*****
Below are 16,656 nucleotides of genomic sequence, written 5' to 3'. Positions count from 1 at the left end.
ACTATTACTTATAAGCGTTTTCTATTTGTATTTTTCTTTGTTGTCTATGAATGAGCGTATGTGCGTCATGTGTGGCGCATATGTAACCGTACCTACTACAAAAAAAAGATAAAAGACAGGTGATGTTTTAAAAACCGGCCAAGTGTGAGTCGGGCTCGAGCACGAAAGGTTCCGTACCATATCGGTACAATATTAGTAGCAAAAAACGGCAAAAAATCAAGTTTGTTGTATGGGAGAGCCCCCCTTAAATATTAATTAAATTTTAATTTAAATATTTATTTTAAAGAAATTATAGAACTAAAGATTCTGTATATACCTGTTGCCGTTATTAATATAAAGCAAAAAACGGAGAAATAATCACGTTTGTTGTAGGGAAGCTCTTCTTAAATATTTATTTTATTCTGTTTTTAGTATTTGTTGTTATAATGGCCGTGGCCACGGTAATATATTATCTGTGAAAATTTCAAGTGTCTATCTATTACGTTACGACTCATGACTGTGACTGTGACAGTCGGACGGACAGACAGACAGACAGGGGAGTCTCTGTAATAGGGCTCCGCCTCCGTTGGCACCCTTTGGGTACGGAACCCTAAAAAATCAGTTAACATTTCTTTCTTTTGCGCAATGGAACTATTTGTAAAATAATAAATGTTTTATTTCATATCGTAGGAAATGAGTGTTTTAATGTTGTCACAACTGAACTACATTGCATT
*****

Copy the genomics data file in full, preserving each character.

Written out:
Below are 16,656 nucleotides of genomic sequence, written 5' to 3'. Positions count from 1 at the left end.
ACTATTACTTATAAGCGTTTTCTATTTGTATTTTTCTTTGTTGTCTATGAATGAGCGTATGTGCGTCATGTGTGGCGCATATGTAACCGTACCTACTACAAAAAAAAGATAAAAGACAGGTGATGTTTTAAAAACCGGCCAAGTGTGAGTCGGGCTCGAGCACGAAAGGTTCCGTACCATATCGGTACAATATTAGTAGCAAAAAACGGCAAAAAATCAAGTTTGTTGTATGGGAGAGCCCCCCTTAAATATTAATTAAATTTTAATTTAAATATTTATTTTAAAGAAATTATAGAACTAAAGATTCTGTATATACCTGTTGCCGTTATTAATATAAAGCAAAAAACGGAGAAATAATCACGTTTGTTGTAGGGAAGCTCTTCTTAAATATTTATTTTATTCTGTTTTTAGTATTTGTTGTTATAATGGCCGTGGCCACGGTAATATATTATCTGTGAAAATTTCAAGTGTCTATCTATTACGTTACGACTCATGACTGTGACTGTGACAGTCGGACGGACAGACAGACAGACAGGGGAGTCTCTGTAATAGGGCTCCGCCTCCGTTGGCACCCTTTGGGTACGGAACCCTAAAAAATCAGTTAACATTTCTTTCTTTTGCGCAATGGAACTATTTGTAAAATAATAAATGTTTTATTTCATATCGTAGGAAATGAGTGTTTTAATGTTGTCACAACTGAACTACATTGCATT